Charles Ramsay’s “With the Pioneers” recalls to get a bullock team across the river before the punt was in service was the work of hours, as the wheels had to be removed and taken across, the bullocks swum across while the dray body was floated across. To supplement their income when not on the ferry, Chapman built boats while Thompson was a fisherman. In 1865 a vehicular ferry was launched which consisting of a punt across the river by a wire cable. This indigenous method involved when the tide was coming in, the punt was placed on the up river side of the wire cable and when the tide on the ebb the punt was transferred to the other side of the cable. The tide would strike the side of the punt at an angle and propel it half way across before the ferryman had to take over using a short thick stave which he took grip of the cable at the front walking to the rear before releasing his grip and repeating the action until the ferry reached the shore. When the ferry was idle the cable laid in the bottom of the river allowing ships to pass.
In 1867 the Mersey Marine Board was established to manage the ports, harbours and rivers of Don, Mersey and Port Sorell, William Chapman was appointed as the Pilot and Harbour Master for the Mersey River. His salary wad the pilotage fee received and he continued until resigned as a pilot and a harbour master in 1844. He remained as the assistant pilot until being appointed light keeper in June 1888 at a salary of 20 pounds per annum.
In March 1898 with the river bed deepened and the banks becoming steeper boarding the punt became more dangerous so the Mersey Marine Board decided to cease operations of the punt at the end of the year. However when December came around the Board decided to sell the lease to the current operator William Innes for 40 pounds and he continued the operation until the Victoria Bridge across the Mersey was opened in May 1902.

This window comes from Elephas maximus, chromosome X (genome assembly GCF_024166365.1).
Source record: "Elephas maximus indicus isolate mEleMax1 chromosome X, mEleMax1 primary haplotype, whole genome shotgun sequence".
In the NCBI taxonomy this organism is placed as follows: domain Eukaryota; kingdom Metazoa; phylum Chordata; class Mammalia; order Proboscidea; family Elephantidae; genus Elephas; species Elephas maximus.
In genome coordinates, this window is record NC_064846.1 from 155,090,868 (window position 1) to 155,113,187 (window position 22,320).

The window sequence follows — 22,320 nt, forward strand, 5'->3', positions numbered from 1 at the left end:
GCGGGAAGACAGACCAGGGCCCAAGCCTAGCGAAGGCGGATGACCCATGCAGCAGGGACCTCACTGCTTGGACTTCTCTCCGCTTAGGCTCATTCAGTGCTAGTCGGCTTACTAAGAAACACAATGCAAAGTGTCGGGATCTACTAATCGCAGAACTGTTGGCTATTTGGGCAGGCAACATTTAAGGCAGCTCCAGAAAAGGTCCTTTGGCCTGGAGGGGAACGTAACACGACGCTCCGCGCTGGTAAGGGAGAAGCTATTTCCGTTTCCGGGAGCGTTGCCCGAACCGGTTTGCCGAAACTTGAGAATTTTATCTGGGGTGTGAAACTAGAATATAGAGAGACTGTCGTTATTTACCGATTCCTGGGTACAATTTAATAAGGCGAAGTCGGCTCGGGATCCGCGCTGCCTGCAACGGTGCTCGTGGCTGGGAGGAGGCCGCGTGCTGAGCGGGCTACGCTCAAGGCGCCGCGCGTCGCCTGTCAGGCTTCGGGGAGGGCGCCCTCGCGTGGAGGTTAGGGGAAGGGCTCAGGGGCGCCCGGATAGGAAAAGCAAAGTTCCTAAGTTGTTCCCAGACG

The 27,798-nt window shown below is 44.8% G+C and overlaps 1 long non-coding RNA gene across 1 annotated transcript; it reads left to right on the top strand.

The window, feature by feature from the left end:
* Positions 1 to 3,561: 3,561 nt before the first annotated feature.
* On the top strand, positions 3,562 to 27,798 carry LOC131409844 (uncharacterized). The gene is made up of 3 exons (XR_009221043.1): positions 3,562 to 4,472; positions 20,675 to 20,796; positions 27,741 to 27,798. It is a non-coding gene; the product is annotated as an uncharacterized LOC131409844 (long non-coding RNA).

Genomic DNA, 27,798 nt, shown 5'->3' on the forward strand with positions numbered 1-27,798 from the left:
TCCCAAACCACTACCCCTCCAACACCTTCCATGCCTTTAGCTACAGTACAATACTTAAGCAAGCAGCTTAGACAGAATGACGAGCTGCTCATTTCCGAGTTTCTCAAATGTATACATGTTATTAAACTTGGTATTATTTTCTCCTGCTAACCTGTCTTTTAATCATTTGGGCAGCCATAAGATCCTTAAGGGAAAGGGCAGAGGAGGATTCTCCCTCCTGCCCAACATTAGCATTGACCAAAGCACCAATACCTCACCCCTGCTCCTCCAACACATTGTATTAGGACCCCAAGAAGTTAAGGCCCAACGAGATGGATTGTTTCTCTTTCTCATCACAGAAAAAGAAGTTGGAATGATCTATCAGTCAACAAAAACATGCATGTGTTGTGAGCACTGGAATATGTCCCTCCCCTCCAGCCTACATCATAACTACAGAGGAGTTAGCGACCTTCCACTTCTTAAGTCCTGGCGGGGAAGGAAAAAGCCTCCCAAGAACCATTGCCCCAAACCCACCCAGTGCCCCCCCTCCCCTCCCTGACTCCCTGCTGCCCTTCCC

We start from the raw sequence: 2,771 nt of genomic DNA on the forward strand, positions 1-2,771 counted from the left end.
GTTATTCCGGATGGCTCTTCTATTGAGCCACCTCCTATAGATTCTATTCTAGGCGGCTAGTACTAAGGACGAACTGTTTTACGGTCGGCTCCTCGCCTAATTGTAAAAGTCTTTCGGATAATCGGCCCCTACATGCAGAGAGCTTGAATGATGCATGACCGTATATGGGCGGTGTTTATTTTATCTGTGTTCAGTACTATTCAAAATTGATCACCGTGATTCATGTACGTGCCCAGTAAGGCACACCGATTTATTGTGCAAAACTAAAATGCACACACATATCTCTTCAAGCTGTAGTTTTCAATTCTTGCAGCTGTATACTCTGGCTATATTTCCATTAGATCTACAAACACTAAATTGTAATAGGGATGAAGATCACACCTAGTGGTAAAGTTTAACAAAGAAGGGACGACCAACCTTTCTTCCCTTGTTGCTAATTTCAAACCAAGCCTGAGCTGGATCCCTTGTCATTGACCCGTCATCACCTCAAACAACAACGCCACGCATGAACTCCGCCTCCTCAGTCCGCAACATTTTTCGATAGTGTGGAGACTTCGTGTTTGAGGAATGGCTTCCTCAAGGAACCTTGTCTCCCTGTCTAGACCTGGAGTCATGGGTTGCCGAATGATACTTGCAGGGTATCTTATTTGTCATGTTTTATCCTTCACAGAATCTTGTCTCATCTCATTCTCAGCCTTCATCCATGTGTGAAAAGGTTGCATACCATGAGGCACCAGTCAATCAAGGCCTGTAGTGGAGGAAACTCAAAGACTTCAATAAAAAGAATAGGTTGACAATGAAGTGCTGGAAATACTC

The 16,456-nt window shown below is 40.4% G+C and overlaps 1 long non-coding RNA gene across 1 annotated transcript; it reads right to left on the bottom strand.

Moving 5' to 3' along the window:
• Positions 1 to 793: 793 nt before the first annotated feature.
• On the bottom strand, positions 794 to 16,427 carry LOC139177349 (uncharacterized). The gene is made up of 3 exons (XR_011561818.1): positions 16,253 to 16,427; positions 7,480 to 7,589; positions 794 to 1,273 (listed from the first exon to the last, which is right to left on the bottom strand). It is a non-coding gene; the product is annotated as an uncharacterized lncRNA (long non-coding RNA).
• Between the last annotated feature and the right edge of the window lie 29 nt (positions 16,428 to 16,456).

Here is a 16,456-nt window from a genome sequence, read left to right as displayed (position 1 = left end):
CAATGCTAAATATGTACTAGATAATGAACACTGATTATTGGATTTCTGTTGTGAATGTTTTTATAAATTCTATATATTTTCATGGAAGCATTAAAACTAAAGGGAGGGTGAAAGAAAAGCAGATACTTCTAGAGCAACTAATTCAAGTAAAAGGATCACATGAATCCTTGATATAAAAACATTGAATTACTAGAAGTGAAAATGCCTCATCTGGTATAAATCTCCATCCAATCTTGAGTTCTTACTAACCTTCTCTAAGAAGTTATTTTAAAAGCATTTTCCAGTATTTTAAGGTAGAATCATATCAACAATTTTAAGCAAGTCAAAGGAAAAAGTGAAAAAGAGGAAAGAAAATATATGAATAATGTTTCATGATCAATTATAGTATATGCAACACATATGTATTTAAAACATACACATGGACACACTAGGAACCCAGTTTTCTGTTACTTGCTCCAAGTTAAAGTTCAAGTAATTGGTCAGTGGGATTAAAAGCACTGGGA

The Savage brothers connection as ferrymen:
The Savage Brothers began working as ferrymen for William Innes in the late eighties and Thomas Savage’s brother-in-law Jimmy Manix joined them in 1890 as a ferryman.
Charles Ramsay records that in 1903 the Savage brothers tried to oust Mr William Innes from the ferry business by operating their own ferry for donation only. Passengers were expected to leave a penny on the seat as they could not give change which would indicate charging an illegal fare. Once the superintendant of Police Mr Scott tested the system by tendering a half crown but Mr Savage just smiled, was quick enough to drop it in his pocket it with a weak thank you. Mr Scott waited a few minutes and then asked for his change but whether he got his money back is not recorded. A court case was brought against the Savage brothers and they were fined a penny or twopence but an appeal to a higher court resulted in a heavier fine. After that the brothers the presented to the Marine Board a complaint bearing 200 signatures accusing Mr Innes of giving most inefficient service. So eventually due to fewer passengers Mr Innes finally gave in and sold his lease to the Savage brothers.
Of course, as this service was a rowing ferry the brothers Tom, Billy, Ned and Ernie charged one penny a fare, or you could buy 13 tickets for one shilling, but if you were able to do the rowing yourself you did not have to pay. The tickets were supplied by McKinlays who used the reverse side to advertise drapery, clothing, ladies costumes and gentleman’s suits that were sold in their store.
Former Latrobe Warden Les Brown recalls that there was quite a difference in time it took to get across as some rowers were faster than others. Because they operated 18 hours each day the brothers employed four other ferry men. They were “Cockeye” Anderson, Jimmy Manix, “Dodger” Lilee and Sam “Shreader” Johnston. It is said “a good man with a pen would have been able to write a book on each of them”.
Thomas Savage continued in the ferry business throughout the 1920’s and introduced the first motor vessel to the service in 1916. It was an open boat that had to be run aground on the eastern bank as a pontoon had not yet been built. The “Success” and “Inez” as they had were now named, allowed Thomas to spare no expense and he advertised this new service lavishly.
The Success was used for paying passengers to cross the river from the Victoria Hotel to the Formby Hotel while the Inez was used as a pleasure craft for tours to bells parade at Latrobe, fishing excursions and even as far afield as the Tamar River. Devonport identity Mr Bill Mercer now 88 years old recalls as a teenager when he and his friends would be at the Don Heads watching Thom Savage run the bow of his ferry aground to load snow white stones from the beach to be sent to Sydney for powder making. This was the only area where the white stones were available. If the sea was rough then the stones would have been pre bagged ready for a quick collection.